Aircraft attached to the France-led Operation Barkhane in the Sahel struck “terrorists” in Mali near the border with Niger killing nine, the Ministry of the Armed Forces said on Friday.
The operation was launched on Wednesday, July 17 after a Malian soldier was killed and two others wounded in an ambush on their convoy.
The soldiers had been part of a “logistical escort mission” from the border post of Labbézanga to Gao and were ambushed between Fafa and Bentia, a Armed Forces of Mali (FAMa) statement said, adding that a provisional assessment from sweeps on the ground was that five “terrorists” had been killed.
The Barkhane operations center was notified of an attack on a convoy of 10 vehicles between Asongo and the border near the village of Fafa at 11:30 a.m. on Wednesday, the French Ministry release said.
It said that the convoy was split in two during the attack, and FAMa reinforcements were dispatched from Asongo to the north and Labbézanga to the south, and a drone was redirected to the area.
In Wednesday release, the French military said a light aircraft was also involved in intelligence-gathering during the operation.
The gunfight ended at 1 p.m. and the reinforcements reported the FAMa casualties, while motorcycles were seen leaving the area.
At 1:50 p.m., the “intelligence resources deployed made it possible to detect a suspicious individual on a motorcycle” that led to a group of men, estimated to be around 15-strong, around 30 km (19 miles) southeast of the attack area. The men were “hidden under trees, probably with resources under cover, in accordance with the practices of terrorist groups.”
The release said weapons were detected and an operation was launched to “neutralize” the group.
An airstrike was carried out at 4:50 p.m. in which two bombs were dropped on the “assembly points.” The aircraft was not specified, but French Mirage 2000 jets are frequently used in strike missions in the Sahel.
Tigre attack helicopters then moved in, firing their guns to fix the enemy, and then, 20 minutes after the initial strikes, a detachment of parachute commandos was deployed to control and search the area.
Nine “enemies” were killed and two captured and a range of resources were discovered including weapons, motorcycles and communications equipment.
The commandos were recovered from the area at 9 p.m.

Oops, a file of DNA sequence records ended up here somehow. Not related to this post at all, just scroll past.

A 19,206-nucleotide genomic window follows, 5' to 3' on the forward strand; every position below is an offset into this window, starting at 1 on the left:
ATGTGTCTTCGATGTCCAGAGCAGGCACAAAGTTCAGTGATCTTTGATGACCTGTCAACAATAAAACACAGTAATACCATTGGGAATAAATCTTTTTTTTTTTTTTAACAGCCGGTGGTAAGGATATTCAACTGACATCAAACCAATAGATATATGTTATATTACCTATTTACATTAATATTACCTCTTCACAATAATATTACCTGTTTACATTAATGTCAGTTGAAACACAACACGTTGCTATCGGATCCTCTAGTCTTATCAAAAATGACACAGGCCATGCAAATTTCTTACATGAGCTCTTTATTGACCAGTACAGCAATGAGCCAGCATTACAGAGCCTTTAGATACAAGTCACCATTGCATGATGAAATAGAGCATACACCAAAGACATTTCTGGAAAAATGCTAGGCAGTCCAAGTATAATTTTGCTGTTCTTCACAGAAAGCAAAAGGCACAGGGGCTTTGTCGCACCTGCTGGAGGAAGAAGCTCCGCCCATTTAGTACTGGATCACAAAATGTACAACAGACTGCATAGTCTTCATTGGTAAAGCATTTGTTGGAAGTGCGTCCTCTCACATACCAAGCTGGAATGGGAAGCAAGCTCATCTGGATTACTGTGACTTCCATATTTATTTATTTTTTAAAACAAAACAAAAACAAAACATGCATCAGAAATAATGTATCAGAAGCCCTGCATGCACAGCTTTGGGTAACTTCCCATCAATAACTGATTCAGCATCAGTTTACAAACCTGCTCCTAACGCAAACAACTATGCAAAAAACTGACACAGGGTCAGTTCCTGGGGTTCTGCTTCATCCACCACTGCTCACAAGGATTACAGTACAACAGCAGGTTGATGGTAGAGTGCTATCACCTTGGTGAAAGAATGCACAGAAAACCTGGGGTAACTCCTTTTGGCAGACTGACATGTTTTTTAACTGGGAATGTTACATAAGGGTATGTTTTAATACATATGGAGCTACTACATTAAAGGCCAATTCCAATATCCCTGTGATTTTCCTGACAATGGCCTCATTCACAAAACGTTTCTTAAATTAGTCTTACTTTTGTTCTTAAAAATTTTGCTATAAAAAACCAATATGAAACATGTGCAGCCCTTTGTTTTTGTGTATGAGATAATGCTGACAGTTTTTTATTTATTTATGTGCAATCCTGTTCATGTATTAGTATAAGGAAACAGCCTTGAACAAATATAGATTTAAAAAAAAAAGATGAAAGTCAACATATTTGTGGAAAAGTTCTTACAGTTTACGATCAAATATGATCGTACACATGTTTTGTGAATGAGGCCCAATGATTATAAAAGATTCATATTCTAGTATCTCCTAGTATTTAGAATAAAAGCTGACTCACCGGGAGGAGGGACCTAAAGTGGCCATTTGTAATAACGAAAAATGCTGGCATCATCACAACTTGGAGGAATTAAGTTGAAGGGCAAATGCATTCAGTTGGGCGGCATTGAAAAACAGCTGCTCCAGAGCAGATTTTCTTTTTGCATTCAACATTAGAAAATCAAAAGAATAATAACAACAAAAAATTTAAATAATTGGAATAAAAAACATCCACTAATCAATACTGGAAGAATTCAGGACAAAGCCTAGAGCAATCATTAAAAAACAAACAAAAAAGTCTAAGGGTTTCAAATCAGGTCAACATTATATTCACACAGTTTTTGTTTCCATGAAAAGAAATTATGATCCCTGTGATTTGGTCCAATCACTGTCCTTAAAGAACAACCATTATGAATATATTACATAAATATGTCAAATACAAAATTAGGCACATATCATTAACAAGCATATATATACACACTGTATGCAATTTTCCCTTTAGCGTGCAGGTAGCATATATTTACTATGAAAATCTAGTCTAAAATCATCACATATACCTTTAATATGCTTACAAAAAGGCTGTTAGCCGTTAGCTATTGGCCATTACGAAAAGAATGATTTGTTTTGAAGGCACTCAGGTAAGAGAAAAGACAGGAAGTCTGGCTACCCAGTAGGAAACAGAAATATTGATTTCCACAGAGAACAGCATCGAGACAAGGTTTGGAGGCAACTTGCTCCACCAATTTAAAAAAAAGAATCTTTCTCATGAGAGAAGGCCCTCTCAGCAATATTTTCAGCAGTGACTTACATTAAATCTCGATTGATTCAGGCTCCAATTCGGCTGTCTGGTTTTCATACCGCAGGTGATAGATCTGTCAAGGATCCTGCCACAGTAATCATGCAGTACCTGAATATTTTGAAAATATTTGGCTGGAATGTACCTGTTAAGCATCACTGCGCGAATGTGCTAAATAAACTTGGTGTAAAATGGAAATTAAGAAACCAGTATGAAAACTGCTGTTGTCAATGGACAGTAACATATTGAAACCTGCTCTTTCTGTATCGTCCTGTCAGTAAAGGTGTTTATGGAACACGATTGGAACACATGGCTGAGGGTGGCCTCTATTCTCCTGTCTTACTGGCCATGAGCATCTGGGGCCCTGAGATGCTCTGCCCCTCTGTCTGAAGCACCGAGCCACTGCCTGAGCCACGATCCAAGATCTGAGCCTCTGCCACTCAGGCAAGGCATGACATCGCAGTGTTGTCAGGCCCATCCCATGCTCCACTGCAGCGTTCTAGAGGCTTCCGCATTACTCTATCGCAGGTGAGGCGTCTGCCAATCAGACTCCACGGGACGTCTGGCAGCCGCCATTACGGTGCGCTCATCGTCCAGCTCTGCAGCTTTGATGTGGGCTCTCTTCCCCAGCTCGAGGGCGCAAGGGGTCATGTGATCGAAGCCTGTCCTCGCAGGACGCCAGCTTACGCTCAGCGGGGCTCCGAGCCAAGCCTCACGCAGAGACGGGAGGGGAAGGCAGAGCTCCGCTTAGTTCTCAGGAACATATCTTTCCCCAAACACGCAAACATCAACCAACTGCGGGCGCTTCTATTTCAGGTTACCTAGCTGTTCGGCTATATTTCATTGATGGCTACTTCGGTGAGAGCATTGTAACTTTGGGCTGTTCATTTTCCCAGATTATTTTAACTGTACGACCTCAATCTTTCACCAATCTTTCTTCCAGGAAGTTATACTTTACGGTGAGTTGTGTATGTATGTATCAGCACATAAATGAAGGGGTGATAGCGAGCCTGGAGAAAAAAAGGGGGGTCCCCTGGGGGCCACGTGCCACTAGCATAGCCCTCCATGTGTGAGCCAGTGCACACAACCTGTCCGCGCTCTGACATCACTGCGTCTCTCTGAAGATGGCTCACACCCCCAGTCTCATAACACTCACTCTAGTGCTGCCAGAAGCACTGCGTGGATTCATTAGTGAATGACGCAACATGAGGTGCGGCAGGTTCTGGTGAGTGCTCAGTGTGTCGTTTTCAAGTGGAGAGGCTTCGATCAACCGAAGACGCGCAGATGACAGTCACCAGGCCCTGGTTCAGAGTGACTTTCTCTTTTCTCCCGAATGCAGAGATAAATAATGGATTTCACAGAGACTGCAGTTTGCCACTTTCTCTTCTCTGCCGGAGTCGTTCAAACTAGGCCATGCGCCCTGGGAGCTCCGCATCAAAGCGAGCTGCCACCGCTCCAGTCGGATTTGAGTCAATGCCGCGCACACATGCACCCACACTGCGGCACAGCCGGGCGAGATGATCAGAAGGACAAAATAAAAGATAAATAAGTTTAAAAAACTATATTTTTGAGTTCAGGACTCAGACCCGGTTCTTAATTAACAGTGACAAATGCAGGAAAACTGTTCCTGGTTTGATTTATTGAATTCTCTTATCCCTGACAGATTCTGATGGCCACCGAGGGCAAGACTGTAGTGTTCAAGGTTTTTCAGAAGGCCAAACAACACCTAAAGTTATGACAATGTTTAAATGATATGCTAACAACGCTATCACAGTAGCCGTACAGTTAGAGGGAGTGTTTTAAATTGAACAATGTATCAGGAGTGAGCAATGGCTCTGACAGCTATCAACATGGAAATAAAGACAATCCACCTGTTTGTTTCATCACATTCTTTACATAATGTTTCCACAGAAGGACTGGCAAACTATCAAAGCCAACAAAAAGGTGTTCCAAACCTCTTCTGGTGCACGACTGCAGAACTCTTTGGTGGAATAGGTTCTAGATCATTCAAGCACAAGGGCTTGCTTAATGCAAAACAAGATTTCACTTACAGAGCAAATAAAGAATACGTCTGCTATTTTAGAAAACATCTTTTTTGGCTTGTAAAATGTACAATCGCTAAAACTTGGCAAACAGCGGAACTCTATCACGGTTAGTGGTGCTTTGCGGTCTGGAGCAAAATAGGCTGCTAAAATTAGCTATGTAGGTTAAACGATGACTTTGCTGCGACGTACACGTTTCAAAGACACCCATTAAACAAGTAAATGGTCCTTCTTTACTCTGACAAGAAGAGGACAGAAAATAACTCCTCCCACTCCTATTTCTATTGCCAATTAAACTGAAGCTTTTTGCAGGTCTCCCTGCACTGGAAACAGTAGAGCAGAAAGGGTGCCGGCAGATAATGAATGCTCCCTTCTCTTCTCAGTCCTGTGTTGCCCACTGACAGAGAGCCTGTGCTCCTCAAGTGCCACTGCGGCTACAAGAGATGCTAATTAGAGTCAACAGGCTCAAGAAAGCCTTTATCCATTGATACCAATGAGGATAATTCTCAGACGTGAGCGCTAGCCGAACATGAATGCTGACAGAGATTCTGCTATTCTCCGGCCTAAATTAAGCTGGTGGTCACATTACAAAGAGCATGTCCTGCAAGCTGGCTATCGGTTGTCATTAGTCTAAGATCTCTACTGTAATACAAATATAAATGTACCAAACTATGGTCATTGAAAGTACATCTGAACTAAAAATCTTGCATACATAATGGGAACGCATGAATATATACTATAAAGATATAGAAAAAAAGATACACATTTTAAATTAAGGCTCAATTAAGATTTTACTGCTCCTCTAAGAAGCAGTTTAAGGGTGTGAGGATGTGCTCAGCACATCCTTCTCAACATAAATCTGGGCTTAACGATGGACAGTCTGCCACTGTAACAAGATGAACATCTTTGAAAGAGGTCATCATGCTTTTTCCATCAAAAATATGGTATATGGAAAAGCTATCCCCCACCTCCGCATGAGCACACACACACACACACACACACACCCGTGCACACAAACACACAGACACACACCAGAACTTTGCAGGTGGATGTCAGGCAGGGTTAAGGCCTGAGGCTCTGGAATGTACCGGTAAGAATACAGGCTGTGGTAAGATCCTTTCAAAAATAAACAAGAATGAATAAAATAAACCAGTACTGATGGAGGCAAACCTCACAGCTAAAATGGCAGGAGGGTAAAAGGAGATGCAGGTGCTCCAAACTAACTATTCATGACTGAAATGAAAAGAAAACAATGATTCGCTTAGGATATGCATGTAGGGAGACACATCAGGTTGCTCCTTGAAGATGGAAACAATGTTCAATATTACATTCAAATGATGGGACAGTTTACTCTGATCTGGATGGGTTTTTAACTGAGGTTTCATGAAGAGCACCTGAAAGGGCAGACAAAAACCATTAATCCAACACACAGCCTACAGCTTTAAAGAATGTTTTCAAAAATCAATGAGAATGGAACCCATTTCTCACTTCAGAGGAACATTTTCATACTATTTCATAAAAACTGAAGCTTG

The Barkhane force has been active in the Mali-Niger border region in recent weeks. In June, the 13-day Operation Aconit involved a joint Mali-France commando operation that killed 20 ‘terrorists’ in Mali’s Menaka area, and 18 Islamic State militants were killed by French and Nigerien troops near Tongo Tongo, around 120 km east of the Labbézanga border crossing.
In 2012 a Tuareg separatist uprising against the state was exploited by Islamist extremists linked to al-Qaeda who took key cities in the desert north of Mali.
France began its Operation Serval military intervention in its former colony early the next year, driving the jihadists from the towns, and the U.N. MINUSMA peacekeeping force was then established.
But the militant groups morphed into more nimble formations operating in rural areas, and the insurgency has gradually spread to central and southern regions of Mali and across the borders into neighboring Burkina Faso and Niger. Large swathes of Mali remain outside government control.
The French mission evolved in August 2014 into the current 4,500-strong Operation Barkhane, which has a mandate for counter-terrorism operations across the Sahel.
Three U.K. Royal Air Force Chinook heavy lift helicopters are based in Gao in eastern Mali, and have supported Operation Barkhane since becoming operational last August. On July 8, outgoing U.K. Prime Minister Theresa May said the British military deployment to the Sahel will be extended, with the Ministry of Defence later confirming that the extension will be for at least six months.
In addition to the RAF Chinooks, 50 Estonian soldiers are deployed in Gao in a force-protection capacity.
In February, the Danish government said that it plans to send two transport helicopters to support Operation Barkhane. The government’s plans must be approved by parliament, and the deployment would see around 70 soldiers deployed for a one-year period starting at the end of 2019.
Troops deployed to Barkhane work alongside other international operations, including the roughly 14,000-strong MINUSMA mission in Mali, and the regional G5 Sahel joint counter-terrorism force that aims to train and deploy up to 5,000 personnel from the five members – Burkina Faso, Chad, Mali, Mauritania and Niger.
Originally published on The Defense Post